Book Review: “The Wind-Up Bird Chronicle” by Haruki Murakami

The mechanical cry of the wind-up bird that the book’s hero sporadically hears is the sound of history winding its spring.

Wind-Up Bird Chronicle
The Wind Up Bird Chronicle

Toru, our protagonist,  meets a series of curious people: May Kasahara, a troubled teenager who feels responsible for her boyfriend’s death in a motorcycle accident; Malta Kano, a psychic who makes prophecies about Toru’s missing cat; Malta’s sister, Creta, who claims that she was raped by Kumiko’s brother, Noboru Wataya; Lieutenant Mamiya, a soldier who says he witnessed a man being skinned alive in Manchuria; Nutmeg Akasaka, a mysterious healer whose husband was violently murdered; and Nutmeg’s son, Cinnamon, a sharp dressed young man who stopped talking he was a boy.

May Kasahara is wise beyond her years, she works in a wig-making factory and observes: “…all I do here is work that my bosses tell me to do the way they tel me to do it. I don’t have to think at all. It’s like I just put my brain in a locker before I start work and pick it up on my way home.” How many of us have had similarly mind-numbing jobs?

This book reminds me of others, in “Kafka on the Shore” the protagonist is also hunting for a missing cat, which leads him to a whole series of adventures. One of the most memorable parts of the book is with the protagonist at the bottom of a well, which feels very Kafkaesque as he is gripped by an inertia and can’t do anything to save himself. In Pamuk’s “My Name is Red” the action begins at the bottom of a well with a murder victim recounting his story.

“One cannot look directly at one’s own face with one’s own eyes, for example. One has no choice but to look at one’s reflection in the mirror. Through experience, we come to believe that the image is correct, but that is all. (p 282)”

Murakami’s novels are all rather strange with elements of magic realism. There are also a few scenes of graphic violence, a man is skinned alive in Manchuria and soldiers are taught how to kill someone with a bayonet. The story begins as a hunt for a cat but then goes to some strange places in space and time.  Lieutenant Mamiya’s tale of an operation behind enemy lines in Manchuria during WW2, which goes dreadfully wrong and the lieutenant’s incarceration in the Soviet gulag, saved from almost certain death by his ability to speak Russian are particularly memorable. There are a couple of Georgian connections, Beria, Stalin’s infamous henchman sets the quotas for the Siberian coal mines where many POWs are driven to death. There is also the time the carnivorous animals in the zoo are shot as the Japanese retreat, this reminds me of the shooting of the wolves, lions and tigers, who escaped from Tbilisi Zoo in 2013 (Tbilisi Zoo floods and shooting).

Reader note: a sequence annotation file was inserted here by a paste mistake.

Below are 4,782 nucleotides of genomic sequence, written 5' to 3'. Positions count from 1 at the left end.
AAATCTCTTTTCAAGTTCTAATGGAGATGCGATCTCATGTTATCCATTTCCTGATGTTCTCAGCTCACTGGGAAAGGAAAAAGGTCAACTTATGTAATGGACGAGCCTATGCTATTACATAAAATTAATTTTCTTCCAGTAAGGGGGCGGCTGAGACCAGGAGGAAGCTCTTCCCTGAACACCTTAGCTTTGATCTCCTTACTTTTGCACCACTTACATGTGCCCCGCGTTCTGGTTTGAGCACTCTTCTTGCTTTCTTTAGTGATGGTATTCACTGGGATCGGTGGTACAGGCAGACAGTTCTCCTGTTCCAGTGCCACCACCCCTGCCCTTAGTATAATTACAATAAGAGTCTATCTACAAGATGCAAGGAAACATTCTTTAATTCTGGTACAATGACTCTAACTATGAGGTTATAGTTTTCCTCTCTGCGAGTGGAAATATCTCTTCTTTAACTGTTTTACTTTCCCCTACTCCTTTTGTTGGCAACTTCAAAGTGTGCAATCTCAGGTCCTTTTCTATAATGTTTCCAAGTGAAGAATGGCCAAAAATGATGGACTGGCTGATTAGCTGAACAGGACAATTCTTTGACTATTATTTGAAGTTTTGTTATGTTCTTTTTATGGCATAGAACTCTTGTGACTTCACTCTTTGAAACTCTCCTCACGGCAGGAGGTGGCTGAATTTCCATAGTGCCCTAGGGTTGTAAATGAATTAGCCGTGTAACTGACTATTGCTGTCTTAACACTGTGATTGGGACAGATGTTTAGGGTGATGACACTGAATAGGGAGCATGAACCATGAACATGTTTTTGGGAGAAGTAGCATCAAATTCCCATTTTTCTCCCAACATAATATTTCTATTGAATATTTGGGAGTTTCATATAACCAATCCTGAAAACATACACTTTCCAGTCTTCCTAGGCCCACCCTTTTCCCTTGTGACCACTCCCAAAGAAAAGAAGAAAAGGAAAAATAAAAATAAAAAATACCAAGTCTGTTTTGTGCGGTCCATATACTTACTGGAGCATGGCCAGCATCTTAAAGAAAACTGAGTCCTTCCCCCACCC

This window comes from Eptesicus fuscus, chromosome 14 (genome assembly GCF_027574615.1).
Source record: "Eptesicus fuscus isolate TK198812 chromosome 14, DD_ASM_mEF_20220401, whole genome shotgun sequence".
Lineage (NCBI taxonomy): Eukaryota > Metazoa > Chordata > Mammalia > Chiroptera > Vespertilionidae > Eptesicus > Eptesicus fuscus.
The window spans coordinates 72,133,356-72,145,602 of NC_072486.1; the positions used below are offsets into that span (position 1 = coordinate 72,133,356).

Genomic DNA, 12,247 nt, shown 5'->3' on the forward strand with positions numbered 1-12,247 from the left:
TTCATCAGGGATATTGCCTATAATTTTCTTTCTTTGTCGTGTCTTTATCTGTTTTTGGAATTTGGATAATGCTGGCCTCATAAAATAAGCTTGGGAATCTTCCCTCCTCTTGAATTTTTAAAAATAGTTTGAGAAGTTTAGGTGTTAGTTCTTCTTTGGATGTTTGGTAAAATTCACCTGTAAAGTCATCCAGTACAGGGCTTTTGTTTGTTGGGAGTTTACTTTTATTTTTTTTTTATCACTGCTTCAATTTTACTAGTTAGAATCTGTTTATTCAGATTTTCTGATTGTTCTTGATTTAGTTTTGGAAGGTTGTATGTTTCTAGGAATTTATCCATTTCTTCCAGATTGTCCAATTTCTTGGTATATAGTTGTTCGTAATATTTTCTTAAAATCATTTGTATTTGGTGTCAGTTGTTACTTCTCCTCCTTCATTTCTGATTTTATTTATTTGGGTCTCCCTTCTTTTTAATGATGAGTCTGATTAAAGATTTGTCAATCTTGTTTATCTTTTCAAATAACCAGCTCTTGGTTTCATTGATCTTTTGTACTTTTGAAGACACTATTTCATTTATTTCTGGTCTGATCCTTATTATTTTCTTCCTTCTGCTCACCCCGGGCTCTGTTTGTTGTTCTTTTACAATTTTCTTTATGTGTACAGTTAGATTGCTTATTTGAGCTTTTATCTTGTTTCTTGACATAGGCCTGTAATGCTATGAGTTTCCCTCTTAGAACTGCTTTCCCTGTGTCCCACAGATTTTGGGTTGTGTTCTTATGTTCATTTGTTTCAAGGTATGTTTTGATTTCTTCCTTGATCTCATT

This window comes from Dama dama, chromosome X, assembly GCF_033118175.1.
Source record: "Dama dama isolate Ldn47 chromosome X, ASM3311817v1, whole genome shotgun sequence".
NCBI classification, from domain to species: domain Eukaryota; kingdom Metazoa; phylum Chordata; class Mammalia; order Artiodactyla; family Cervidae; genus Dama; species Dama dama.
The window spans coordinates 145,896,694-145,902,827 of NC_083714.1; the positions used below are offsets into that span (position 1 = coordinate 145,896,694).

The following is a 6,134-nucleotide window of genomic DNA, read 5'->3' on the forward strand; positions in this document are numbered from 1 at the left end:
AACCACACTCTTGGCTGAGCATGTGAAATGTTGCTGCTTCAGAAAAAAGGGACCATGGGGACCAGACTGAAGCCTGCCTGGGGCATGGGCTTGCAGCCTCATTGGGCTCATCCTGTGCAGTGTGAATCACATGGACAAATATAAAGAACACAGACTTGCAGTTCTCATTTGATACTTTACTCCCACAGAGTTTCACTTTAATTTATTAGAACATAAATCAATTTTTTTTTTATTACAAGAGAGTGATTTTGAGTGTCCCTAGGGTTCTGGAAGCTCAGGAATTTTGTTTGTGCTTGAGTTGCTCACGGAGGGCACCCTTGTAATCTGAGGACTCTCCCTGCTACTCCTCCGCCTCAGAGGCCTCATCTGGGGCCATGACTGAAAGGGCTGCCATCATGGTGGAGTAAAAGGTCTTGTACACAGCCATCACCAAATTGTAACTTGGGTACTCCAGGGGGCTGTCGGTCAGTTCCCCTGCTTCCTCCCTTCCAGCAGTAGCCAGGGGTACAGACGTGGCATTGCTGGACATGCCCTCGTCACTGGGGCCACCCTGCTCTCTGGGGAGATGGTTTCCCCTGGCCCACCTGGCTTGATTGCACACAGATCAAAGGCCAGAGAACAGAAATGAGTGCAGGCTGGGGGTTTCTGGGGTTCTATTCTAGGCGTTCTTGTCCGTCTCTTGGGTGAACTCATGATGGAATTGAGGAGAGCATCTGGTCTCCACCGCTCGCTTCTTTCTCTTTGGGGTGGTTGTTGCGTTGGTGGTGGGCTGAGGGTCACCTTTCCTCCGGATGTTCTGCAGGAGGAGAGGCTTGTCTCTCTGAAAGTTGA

The petrolhead in me takes issue with a factual mistake in the narrative. Creta Kano tells us of her suicide attempt “I went to my brother’s room and asked to borrow his car. It was a shiny new Toyota MR2,”. (p95)
That was six years ago, in May of 1978.” (p97)
Interestingly the Toyota MR2 wasn’t produced until 1984…


wind up bird

In an interview with David Pilling, Murakami described his writing process: “There’s a basement, but below that you have an inner basement beyond a secret door. It’s dark, completely dark down there. It’s a maze and a labyrinth, but if you are trained, you can come back to the surface. That’s what I do when I am writing.” When we pick up a Murakami novel, we too are taken into the labyrinth.

My rating 4 out of 5 Some of the novel was excellent but other parts felt like filler. The scenes at the bottom of the well were for me the highlights.



Nine years in Georgia: the good and the bad.

Every September, I reflect on moving to Georgia, the country not the US state (it needs qualifying every time). I am often asked do I like Georgia? Well, my answer is “Yes and no”. Some things I like, some I don’t (as with any country, there will be the inevitable few, who will say the tired “if you don’t like it go back to where you came from!“). I’ve been here 9 years now, on balance I’d say I’m happy here and have no plans to move. This inevitably will be a very personal viewpoint, I realise others will have different likes and dislikes.